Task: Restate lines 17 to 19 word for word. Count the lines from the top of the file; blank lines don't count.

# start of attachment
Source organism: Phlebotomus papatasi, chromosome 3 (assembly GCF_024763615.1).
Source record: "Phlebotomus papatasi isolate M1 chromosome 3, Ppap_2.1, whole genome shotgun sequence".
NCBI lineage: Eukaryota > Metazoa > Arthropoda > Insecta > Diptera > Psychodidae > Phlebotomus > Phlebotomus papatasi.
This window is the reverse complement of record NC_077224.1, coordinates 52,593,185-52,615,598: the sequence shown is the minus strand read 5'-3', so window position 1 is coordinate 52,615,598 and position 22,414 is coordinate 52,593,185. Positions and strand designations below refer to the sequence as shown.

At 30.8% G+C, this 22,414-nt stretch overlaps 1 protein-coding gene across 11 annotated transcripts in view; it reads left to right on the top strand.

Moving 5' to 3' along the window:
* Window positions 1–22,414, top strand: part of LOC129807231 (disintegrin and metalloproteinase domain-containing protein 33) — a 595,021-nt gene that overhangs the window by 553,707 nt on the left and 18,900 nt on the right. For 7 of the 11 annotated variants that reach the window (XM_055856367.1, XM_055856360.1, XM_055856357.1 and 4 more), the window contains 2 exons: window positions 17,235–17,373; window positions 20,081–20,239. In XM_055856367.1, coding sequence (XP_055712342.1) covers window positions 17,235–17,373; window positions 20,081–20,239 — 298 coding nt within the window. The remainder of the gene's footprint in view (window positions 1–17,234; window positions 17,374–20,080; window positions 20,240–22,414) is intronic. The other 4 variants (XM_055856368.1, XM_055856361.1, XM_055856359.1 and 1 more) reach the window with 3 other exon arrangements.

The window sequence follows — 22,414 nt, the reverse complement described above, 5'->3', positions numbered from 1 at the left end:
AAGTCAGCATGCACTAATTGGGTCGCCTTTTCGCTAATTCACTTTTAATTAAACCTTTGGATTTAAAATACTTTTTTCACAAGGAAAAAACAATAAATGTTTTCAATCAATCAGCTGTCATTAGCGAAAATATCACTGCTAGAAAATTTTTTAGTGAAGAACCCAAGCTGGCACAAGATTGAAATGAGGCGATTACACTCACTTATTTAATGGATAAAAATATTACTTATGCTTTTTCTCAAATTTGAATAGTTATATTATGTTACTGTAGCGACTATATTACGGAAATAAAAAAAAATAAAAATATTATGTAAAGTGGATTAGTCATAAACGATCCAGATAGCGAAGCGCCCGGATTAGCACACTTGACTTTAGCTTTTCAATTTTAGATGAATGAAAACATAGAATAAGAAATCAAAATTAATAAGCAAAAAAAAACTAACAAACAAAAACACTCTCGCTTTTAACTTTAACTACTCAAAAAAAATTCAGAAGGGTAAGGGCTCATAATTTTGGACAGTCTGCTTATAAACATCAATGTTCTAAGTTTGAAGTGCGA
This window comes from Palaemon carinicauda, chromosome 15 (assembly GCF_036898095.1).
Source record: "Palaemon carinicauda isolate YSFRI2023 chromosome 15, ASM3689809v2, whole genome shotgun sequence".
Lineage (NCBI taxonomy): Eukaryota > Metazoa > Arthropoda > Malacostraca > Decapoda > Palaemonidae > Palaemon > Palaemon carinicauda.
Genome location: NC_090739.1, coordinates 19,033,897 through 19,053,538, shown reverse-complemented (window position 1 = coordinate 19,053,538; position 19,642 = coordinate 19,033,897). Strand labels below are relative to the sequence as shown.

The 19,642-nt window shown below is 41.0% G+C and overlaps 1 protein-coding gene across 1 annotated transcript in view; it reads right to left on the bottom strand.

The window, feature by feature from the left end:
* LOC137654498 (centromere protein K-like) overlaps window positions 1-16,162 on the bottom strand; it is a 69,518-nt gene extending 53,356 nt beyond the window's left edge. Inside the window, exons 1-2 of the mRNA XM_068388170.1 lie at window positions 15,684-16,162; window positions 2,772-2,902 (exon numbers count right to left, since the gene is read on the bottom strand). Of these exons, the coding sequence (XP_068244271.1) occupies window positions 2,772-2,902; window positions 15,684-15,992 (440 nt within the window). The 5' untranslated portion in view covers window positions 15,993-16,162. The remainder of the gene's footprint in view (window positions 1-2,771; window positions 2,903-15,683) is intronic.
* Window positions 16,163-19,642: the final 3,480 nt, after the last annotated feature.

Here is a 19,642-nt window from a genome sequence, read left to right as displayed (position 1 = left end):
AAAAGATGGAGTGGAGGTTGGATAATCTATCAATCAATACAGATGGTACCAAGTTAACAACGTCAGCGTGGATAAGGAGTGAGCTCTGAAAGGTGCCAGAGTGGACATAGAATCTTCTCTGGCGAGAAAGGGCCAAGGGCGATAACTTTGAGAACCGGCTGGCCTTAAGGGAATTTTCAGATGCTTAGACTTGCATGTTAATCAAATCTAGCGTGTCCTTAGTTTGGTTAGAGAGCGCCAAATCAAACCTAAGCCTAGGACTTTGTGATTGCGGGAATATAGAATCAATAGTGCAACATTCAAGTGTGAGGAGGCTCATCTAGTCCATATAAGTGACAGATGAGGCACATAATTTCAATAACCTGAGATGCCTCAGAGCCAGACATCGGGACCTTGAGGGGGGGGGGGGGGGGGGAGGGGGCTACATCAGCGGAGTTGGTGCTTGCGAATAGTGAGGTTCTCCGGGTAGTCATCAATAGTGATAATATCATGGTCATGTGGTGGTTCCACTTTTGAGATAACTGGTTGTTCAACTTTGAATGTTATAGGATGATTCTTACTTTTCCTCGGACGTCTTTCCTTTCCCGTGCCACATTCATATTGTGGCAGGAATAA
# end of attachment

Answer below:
* Window positions 16,163-19,642: the final 3,480 nt, after the last annotated feature.

Here is a 19,642-nt window from a genome sequence, read left to right as displayed (position 1 = left end):
AAAAGATGGAGTGGAGGTTGGATAATCTATCAATCAATACAGATGGTACCAAGTTAACAACGTCAGCGTGGATAAGGAGTGAGCTCTGAAAGGTGCCAGAGTGGACATAGAATCTTCTCTGGCGAGAAAGGGCCAAGGGCGATAACTTTGAGAACCGGCTGGCCTTAAGGGAATTTTCAGATGCTTAGACTTGCATGTTAATCAAATCTAGCGTGTCCTTAGTTTGGTTAGAGAGCGCCAAATCAAACCTAAGCCTAGGACTTTGTGATTGCGGGAATATAGAATCAATAGTGCAACATTCAAGTGTGAGGAGGCTCATCTAGTCCATATAAGTGACAGATGAGGCACATAATTTCAATAACCTGAGATGCCTCAGAGCCAGACATCGGGACCTTGAGGGGGGGGGGGGGGGGGGAGGGGGCTACATCAGCGGAGTTGGTGCTTGCGAATAGTGAGGTTCTCCGGGTAGTCATCAATAGTGATAATATCATGGTCATGTGGTGGTTCCACTTTTGAGATAACTGGTTGTTCAACTTTGAATGTTATAGGATGATTCTTACTTTTCCTCGGACGTCTTTCCTTTCCCGTGCCACATTCATATTGTGGCAGGAATAA